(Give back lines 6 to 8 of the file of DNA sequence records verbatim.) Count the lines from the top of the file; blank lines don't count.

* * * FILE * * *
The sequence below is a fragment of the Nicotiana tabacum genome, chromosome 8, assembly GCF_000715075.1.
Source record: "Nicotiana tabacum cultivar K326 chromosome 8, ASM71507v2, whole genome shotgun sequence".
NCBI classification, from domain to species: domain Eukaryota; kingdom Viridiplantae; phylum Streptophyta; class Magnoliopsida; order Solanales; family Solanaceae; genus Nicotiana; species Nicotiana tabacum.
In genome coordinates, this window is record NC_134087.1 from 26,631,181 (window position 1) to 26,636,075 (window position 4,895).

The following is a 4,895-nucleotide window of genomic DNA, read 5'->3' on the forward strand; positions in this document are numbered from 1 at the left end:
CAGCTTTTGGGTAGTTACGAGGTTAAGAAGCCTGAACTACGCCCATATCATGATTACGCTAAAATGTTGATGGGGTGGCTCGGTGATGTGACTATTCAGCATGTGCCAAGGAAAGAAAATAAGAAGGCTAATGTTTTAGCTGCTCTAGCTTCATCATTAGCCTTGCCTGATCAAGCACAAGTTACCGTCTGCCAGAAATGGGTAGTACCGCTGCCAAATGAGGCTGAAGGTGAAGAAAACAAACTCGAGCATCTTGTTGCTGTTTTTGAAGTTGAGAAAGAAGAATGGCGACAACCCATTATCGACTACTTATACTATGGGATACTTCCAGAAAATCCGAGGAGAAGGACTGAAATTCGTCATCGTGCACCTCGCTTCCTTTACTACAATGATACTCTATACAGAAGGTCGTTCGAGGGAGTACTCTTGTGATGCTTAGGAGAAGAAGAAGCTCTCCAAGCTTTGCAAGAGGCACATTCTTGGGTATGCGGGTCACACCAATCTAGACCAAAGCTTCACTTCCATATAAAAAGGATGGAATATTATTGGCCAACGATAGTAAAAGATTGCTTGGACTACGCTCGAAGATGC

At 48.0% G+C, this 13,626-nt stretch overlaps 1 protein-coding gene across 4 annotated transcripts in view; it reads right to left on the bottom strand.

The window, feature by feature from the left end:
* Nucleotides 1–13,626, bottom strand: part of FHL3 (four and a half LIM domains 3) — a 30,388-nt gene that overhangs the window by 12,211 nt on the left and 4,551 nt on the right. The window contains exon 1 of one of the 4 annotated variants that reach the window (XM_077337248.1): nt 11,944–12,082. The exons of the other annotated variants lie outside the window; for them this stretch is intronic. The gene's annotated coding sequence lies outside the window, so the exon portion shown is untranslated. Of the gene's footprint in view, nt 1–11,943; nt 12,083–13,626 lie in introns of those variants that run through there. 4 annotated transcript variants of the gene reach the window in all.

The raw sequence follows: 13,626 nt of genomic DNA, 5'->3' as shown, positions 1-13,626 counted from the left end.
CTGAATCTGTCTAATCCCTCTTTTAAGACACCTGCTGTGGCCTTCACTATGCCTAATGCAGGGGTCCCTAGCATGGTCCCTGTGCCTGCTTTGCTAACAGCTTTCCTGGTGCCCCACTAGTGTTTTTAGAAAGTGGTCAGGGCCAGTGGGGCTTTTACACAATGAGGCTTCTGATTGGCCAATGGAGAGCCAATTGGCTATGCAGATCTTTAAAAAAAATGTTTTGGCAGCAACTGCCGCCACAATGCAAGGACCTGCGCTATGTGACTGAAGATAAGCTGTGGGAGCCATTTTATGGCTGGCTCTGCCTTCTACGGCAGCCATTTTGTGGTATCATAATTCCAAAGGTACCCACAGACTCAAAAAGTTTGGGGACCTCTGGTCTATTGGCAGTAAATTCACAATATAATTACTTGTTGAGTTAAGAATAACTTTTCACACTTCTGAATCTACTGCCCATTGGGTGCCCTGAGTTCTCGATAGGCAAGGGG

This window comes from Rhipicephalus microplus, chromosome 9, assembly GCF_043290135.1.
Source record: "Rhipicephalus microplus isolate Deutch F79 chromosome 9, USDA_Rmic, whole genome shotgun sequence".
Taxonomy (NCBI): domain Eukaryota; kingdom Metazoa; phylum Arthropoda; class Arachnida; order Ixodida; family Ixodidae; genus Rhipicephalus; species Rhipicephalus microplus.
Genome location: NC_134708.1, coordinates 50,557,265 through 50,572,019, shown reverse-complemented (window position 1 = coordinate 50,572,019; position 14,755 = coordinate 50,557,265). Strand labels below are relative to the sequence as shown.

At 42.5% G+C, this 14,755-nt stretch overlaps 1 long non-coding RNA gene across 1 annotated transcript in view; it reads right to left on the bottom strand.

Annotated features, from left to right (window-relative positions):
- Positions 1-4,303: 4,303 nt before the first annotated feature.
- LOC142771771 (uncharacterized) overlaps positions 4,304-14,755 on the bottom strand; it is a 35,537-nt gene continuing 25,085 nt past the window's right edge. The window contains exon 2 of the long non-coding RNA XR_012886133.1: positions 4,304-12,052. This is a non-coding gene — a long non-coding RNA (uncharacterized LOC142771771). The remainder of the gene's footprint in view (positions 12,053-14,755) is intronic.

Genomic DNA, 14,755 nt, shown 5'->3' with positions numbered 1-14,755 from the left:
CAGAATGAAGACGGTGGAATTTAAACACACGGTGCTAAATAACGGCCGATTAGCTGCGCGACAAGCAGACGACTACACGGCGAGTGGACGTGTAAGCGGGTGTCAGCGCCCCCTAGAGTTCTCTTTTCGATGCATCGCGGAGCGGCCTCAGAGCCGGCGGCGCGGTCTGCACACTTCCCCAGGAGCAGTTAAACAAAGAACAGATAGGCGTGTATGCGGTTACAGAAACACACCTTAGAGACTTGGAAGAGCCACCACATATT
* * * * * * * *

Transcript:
CAGCTTTTGGGTAGTTACGAGGTTAAGAAGCCTGAACTACGCCCATATCATGATTACGCTAAAATGTTGATGGGGTGGCTCGGTGATGTGACTATTCAGCATGTGCCAAGGAAAGAAAATAAGAAGGCTAATGTTTTAGCTGCTCTAGCTTCATCATTAGCCTTGCCTGATCAAGCACAAGTTACCGTCTGCCAGAAATGGGTAGTACCGCTGCCAAATGAGGCTGAAGGTGAAGAAAACAAACTCGAGCATCTTGTTGCTGTTTTTGAAGTTGAGAAAGAAGAATGGCGACAACCCATTATCGACTACTTATACTATGGGATACTTCCAGAAAATCCGAGGAGAAGGACTGAAATTCGTCATCGTGCACCTCGCTTCCTTTACTACAATGATACTCTATACAGAAGGTCGTTCGAGGGAGTACTCTTGTGATGCTTAGGAGAAGAAGAAGCTCTCCAAGCTTTGCAAGAGGCACATTCTTGGGTATGCGGGTCACACCAATCTAGACCAAAGCTTCACTTCCATATAAAAAGGATGGAATATTATTGGCCAACGATAGTAAAAGATTGCTTGGACTACGCTCGAAGATGC

At 48.0% G+C, this 13,626-nt stretch overlaps 1 protein-coding gene across 4 annotated transcripts in view; it reads right to left on the bottom strand.

The window, feature by feature from the left end: